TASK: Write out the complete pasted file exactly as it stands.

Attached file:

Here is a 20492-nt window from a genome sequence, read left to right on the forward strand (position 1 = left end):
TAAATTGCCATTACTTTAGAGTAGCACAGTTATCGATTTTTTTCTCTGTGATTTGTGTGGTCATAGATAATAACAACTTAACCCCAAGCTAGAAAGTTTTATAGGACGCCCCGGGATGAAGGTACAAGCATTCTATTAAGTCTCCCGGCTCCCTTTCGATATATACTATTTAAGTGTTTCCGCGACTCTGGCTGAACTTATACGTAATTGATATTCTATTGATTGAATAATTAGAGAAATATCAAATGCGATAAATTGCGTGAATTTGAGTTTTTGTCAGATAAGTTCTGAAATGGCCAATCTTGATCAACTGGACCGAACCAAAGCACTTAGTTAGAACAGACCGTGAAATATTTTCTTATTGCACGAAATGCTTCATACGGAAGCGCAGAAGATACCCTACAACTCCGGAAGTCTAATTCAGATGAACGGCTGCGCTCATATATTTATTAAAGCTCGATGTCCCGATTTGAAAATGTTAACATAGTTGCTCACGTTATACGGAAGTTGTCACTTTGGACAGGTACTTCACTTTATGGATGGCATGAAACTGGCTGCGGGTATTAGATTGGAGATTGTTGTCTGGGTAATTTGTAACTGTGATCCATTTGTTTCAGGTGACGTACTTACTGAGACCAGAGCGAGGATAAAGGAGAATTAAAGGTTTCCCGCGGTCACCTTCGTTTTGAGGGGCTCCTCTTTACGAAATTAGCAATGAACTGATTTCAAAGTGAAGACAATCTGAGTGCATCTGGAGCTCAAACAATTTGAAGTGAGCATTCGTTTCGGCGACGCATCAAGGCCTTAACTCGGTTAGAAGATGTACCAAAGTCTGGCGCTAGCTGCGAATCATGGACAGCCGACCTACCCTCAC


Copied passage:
Here is a 20492-nt window from a genome sequence, read left to right on the forward strand (position 1 = left end):
TAAATTGCCATTACTTTAGAGTAGCACAGTTATCGATTTTTTTCTCTGTGATTTGTGTGGTCATAGATAATAACAACTTAACCCCAAGCTAGAAAGTTTTATAGGACGCCCCGGGATGAAGGTACAAGCATTCTATTAAGTCTCCCGGCTCCCTTTCGATATATACTATTTAAGTGTTTCCGCGACTCTGGCTGAACTTATACGTAATTGATATTCTATTGATTGAATAATTAGAGAAATATCAAATGCGATAAATTGCGTGAATTTGAGTTTTTGTCAGATAAGTTCTGAAATGGCCAATCTTGATCAACTGGACCGAACCAAAGCACTTAGTTAGAACAGACCGTGAAATATTTTCTTATTGCACGAAATGCTTCATACGGAAGCGCAGAAGATACCCTACAACTCCGGAAGTCTAATTCAGATGAACGGCTGCGCTCATATATTTATTAAAGCTCGATGTCCCGATTTGAAAATGTTAACATAGTTGCTCACGTTATACGGAAGTTGTCACTTTGGACAGGTACTTCACTTTATGGATGGCATGAAACTGGCTGCGGGTATTAGATTGGAGATTGTTGTCTGGGTAATTTGTAACTGTGATCCATTTGTTTCAGGTGACGTACTTACTGAGACCAGAGCGAGGATAAAGGAGAATTAAAGGTTTCCCGCGGTCACCTTCGTTTTGAGGGGCTCCTCTTTACGAAATTAGCAATGAACTGATTTCAAAGTGAAGACAATCTGAGTGCATCTGGAGCTCAAACAATTTGAAGTGAGCATTCGTTTCGGCGACGCATCAAGGCCTTAACTCGGTTAGAAGATGTACCAAAGTCTGGCGCTAGCTGCGAATCATGGACAGCCGACCTACCCTCAC